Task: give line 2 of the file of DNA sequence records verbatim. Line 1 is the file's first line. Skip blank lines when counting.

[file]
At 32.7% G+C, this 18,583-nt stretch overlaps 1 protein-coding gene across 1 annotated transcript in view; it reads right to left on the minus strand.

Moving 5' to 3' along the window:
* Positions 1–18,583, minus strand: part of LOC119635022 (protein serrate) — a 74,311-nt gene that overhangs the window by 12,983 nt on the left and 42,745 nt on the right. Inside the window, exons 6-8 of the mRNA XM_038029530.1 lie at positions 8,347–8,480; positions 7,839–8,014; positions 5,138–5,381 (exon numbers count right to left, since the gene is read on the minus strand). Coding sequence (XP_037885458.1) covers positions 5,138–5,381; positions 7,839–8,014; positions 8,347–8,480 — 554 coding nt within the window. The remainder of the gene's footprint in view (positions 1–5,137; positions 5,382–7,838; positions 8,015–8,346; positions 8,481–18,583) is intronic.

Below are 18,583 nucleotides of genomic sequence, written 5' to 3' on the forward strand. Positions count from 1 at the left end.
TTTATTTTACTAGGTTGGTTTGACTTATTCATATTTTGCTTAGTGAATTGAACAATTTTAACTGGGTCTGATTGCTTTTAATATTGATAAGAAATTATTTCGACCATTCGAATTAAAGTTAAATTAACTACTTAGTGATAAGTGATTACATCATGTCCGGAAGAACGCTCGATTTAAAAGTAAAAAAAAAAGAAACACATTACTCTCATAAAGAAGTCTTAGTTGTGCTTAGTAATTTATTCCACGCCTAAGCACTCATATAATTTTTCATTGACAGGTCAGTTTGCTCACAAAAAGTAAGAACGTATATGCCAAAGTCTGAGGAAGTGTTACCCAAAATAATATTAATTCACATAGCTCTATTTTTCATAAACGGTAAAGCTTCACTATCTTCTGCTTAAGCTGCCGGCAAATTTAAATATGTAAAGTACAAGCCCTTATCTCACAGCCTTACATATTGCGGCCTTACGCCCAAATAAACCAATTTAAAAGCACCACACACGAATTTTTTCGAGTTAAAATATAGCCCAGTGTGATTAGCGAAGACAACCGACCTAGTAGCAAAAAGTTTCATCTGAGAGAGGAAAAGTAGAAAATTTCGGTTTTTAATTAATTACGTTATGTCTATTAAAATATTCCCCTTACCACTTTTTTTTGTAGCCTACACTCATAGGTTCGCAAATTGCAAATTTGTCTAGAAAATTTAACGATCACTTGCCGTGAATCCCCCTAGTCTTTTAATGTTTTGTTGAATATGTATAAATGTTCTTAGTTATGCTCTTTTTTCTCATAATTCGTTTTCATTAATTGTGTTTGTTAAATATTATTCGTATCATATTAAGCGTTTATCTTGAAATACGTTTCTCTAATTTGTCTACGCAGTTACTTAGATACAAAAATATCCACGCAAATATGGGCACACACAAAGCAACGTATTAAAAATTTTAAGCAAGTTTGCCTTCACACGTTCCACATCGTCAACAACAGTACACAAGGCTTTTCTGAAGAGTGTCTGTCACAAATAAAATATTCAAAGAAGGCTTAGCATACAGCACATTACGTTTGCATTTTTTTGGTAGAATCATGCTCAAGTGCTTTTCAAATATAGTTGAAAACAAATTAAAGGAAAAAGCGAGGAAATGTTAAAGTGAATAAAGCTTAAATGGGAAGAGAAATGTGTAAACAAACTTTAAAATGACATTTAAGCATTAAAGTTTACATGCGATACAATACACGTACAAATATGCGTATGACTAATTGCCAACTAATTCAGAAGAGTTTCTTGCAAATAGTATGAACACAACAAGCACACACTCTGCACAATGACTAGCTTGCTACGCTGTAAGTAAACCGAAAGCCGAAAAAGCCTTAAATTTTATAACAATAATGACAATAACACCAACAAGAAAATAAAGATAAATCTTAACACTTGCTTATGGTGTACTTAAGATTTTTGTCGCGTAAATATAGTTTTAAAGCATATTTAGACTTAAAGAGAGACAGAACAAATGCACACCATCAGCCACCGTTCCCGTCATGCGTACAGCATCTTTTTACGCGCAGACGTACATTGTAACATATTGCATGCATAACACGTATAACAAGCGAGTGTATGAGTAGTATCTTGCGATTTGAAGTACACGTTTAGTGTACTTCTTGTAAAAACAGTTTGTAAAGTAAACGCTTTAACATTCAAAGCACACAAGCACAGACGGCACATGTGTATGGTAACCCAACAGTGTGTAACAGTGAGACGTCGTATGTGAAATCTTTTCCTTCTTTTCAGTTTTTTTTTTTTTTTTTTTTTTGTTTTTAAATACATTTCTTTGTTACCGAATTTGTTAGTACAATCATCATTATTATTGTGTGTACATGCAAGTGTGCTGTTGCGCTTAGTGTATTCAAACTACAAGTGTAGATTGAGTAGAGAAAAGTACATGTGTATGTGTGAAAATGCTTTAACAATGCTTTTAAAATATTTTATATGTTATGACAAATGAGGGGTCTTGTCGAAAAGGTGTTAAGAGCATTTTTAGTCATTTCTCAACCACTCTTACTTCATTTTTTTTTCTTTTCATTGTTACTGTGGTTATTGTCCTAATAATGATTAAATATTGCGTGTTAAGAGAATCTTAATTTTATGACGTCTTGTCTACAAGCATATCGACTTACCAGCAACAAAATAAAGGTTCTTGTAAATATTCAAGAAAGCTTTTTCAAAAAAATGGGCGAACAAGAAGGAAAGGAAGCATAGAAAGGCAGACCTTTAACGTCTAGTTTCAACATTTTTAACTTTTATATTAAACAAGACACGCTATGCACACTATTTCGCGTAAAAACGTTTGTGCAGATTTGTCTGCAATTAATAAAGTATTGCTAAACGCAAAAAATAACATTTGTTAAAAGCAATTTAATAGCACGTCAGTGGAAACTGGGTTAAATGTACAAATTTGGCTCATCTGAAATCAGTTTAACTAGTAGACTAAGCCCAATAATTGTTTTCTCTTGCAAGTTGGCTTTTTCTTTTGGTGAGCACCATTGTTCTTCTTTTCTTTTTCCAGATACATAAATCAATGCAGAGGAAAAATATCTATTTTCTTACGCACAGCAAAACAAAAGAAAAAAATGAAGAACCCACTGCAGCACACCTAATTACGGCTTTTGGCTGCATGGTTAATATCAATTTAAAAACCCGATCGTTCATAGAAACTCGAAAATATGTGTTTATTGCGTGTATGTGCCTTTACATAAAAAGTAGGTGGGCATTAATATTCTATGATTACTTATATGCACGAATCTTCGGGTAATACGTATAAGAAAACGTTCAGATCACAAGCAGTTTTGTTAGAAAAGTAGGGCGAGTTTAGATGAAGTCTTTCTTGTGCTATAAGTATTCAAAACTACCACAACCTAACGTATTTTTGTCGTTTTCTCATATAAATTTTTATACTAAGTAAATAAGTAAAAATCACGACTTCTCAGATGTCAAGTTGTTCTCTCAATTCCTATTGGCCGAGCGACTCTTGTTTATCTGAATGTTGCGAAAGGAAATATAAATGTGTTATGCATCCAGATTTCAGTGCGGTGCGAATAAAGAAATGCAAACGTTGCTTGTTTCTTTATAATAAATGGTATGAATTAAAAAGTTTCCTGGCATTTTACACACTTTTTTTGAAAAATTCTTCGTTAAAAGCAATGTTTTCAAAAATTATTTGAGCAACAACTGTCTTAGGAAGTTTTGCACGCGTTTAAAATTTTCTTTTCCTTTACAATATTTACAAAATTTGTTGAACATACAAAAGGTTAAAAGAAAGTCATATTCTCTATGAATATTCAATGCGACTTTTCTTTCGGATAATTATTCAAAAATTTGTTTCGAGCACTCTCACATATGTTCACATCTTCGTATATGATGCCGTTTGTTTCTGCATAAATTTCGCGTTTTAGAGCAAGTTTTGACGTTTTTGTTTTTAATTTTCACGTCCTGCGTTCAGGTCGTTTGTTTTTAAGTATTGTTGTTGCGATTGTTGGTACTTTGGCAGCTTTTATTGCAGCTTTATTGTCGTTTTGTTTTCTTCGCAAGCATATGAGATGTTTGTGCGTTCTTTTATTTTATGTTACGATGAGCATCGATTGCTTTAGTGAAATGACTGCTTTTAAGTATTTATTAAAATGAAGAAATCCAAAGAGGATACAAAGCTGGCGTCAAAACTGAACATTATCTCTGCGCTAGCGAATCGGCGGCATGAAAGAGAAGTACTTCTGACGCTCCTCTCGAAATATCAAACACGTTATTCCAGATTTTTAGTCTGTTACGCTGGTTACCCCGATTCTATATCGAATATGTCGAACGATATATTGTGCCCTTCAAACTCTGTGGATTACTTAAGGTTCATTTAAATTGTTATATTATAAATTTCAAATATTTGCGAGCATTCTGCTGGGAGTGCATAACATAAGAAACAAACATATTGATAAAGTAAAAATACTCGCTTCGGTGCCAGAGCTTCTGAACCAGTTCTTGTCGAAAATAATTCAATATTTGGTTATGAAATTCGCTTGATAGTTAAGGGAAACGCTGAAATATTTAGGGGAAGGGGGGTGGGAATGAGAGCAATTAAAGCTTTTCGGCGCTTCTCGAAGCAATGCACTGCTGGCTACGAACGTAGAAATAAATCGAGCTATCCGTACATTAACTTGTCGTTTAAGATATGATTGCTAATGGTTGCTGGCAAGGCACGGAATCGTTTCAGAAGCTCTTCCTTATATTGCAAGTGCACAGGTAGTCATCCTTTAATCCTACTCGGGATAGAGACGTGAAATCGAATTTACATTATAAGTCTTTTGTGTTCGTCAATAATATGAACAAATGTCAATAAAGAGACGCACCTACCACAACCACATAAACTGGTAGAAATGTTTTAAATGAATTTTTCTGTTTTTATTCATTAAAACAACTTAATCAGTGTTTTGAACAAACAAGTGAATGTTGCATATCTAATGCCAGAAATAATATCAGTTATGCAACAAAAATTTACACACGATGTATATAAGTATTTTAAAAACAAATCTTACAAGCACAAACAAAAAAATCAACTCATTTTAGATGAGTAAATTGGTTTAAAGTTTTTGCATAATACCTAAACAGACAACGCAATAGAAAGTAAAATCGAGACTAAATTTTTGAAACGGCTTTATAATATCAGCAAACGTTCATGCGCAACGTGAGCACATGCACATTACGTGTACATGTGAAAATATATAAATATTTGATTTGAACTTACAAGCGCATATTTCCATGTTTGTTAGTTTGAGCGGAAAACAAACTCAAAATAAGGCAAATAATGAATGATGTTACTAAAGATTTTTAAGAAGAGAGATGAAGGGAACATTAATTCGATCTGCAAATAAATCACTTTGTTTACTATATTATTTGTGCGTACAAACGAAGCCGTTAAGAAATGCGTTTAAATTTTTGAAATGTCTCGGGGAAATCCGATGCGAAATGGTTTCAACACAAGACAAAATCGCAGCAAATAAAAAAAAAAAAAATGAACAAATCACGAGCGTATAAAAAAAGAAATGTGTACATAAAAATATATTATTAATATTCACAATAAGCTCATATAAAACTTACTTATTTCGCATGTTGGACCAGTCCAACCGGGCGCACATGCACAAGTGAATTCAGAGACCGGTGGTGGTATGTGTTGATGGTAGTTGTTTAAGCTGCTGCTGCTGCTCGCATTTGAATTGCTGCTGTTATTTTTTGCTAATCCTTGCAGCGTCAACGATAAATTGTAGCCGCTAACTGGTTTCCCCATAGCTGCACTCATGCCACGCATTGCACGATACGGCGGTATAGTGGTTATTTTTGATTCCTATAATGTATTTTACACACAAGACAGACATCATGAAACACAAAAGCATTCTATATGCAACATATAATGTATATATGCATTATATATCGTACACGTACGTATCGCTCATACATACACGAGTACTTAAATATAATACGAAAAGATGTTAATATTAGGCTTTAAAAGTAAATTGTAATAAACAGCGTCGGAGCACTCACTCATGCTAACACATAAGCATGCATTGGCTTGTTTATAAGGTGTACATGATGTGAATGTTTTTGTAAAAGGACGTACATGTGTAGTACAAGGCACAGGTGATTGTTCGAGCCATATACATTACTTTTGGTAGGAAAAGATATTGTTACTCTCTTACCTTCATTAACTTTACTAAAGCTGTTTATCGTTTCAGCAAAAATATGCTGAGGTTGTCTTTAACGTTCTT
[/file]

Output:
Moving 5' to 3' along the window: